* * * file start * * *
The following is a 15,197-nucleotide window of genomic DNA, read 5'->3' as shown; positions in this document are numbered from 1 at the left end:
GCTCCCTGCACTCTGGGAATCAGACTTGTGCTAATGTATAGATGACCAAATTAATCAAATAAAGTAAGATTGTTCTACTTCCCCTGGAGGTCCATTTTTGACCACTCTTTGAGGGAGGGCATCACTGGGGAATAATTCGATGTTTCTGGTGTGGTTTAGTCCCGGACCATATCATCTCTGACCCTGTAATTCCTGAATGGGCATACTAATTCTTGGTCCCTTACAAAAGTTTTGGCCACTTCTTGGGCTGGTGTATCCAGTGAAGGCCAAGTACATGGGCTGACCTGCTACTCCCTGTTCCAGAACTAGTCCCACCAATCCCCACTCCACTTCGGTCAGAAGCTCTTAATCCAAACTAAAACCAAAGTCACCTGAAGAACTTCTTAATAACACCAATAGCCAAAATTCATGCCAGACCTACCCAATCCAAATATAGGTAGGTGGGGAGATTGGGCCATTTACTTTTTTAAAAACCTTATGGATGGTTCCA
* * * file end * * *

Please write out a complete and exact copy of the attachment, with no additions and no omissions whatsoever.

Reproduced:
The following is a 15,197-nucleotide window of genomic DNA, read 5'->3' as shown; positions in this document are numbered from 1 at the left end:
GCTCCCTGCACTCTGGGAATCAGACTTGTGCTAATGTATAGATGACCAAATTAATCAAATAAAGTAAGATTGTTCTACTTCCCCTGGAGGTCCATTTTTGACCACTCTTTGAGGGAGGGCATCACTGGGGAATAATTCGATGTTTCTGGTGTGGTTTAGTCCCGGACCATATCATCTCTGACCCTGTAATTCCTGAATGGGCATACTAATTCTTGGTCCCTTACAAAAGTTTTGGCCACTTCTTGGGCTGGTGTATCCAGTGAAGGCCAAGTACATGGGCTGACCTGCTACTCCCTGTTCCAGAACTAGTCCCACCAATCCCCACTCCACTTCGGTCAGAAGCTCTTAATCCAAACTAAAACCAAAGTCACCTGAAGAACTTCTTAATAACACCAATAGCCAAAATTCATGCCAGACCTACCCAATCCAAATATAGGTAGGTGGGGAGATTGGGCCATTTACTTTTTTAAAAACCTTATGGATGGTTCCA